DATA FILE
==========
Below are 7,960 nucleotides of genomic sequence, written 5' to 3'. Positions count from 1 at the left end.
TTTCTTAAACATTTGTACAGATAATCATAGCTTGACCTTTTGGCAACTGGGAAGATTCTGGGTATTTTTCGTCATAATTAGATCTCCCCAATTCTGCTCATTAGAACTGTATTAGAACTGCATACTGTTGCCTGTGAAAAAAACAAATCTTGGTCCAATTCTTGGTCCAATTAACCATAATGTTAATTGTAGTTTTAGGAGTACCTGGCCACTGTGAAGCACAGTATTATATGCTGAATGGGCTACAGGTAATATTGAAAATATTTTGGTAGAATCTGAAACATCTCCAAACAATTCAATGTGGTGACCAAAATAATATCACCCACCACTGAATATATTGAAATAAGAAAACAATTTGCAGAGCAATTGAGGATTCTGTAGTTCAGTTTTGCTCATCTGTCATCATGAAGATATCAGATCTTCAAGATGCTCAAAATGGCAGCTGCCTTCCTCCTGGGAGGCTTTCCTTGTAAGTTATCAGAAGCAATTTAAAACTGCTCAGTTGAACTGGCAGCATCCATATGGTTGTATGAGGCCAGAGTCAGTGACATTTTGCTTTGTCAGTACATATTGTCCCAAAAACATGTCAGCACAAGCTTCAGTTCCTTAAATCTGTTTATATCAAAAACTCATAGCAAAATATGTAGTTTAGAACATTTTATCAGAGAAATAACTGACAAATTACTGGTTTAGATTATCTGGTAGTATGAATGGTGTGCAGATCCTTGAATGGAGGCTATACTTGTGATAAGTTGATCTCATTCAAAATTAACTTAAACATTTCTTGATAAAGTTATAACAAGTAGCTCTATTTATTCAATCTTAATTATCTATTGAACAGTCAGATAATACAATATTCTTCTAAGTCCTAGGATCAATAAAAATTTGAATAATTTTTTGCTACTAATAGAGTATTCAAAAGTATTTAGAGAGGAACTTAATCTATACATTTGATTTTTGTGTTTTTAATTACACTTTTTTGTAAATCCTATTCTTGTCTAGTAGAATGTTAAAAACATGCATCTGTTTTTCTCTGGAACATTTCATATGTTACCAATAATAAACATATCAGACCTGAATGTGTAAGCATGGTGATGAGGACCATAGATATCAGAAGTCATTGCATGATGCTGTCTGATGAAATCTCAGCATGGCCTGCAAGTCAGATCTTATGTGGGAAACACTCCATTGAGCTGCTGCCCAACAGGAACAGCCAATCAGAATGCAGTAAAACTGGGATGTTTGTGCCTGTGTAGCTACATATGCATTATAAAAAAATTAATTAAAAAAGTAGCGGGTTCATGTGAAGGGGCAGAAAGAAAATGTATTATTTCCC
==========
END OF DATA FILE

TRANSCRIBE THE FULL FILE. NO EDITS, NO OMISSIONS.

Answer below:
Below are 7,960 nucleotides of genomic sequence, written 5' to 3'. Positions count from 1 at the left end.
TTTCTTAAACATTTGTACAGATAATCATAGCTTGACCTTTTGGCAACTGGGAAGATTCTGGGTATTTTTCGTCATAATTAGATCTCCCCAATTCTGCTCATTAGAACTGTATTAGAACTGCATACTGTTGCCTGTGAAAAAAACAAATCTTGGTCCAATTCTTGGTCCAATTAACCATAATGTTAATTGTAGTTTTAGGAGTACCTGGCCACTGTGAAGCACAGTATTATATGCTGAATGGGCTACAGGTAATATTGAAAATATTTTGGTAGAATCTGAAACATCTCCAAACAATTCAATGTGGTGACCAAAATAATATCACCCACCACTGAATATATTGAAATAAGAAAACAATTTGCAGAGCAATTGAGGATTCTGTAGTTCAGTTTTGCTCATCTGTCATCATGAAGATATCAGATCTTCAAGATGCTCAAAATGGCAGCTGCCTTCCTCCTGGGAGGCTTTCCTTGTAAGTTATCAGAAGCAATTTAAAACTGCTCAGTTGAACTGGCAGCATCCATATGGTTGTATGAGGCCAGAGTCAGTGACATTTTGCTTTGTCAGTACATATTGTCCCAAAAACATGTCAGCACAAGCTTCAGTTCCTTAAATCTGTTTATATCAAAAACTCATAGCAAAATATGTAGTTTAGAACATTTTATCAGAGAAATAACTGACAAATTACTGGTTTAGATTATCTGGTAGTATGAATGGTGTGCAGATCCTTGAATGGAGGCTATACTTGTGATAAGTTGATCTCATTCAAAATTAACTTAAACATTTCTTGATAAAGTTATAACAAGTAGCTCTATTTATTCAATCTTAATTATCTATTGAACAGTCAGATAATACAATATTCTTCTAAGTCCTAGGATCAATAAAAATTTGAATAATTTTTTGCTACTAATAGAGTATTCAAAAGTATTTAGAGAGGAACTTAATCTATACATTTGATTTTTGTGTTTTTAATTACACTTTTTTGTAAATCCTATTCTTGTCTAGTAGAATGTTAAAAACATGCATCTGTTTTTCTCTGGAACATTTCATATGTTACCAATAATAAACATATCAGACCTGAATGTGTAAGCATGGTGATGAGGACCATAGATATCAGAAGTCATTGCATGATGCTGTCTGATGAAATCTCAGCATGGCCTGCAAGTCAGATCTTATGTGGGAAACACTCCATTGAGCTGCTGCCCAACAGGAACAGCCAATCAGAATGCAGTAAAACTGGGATGTTTGTGCCTGTGTAGCTACATATGCATTATAAAAAAATTAATTAAAAAAGTAGCGGGTTCATGTGAAGGGGCAGAAAGAAAATGTATTATTTCCC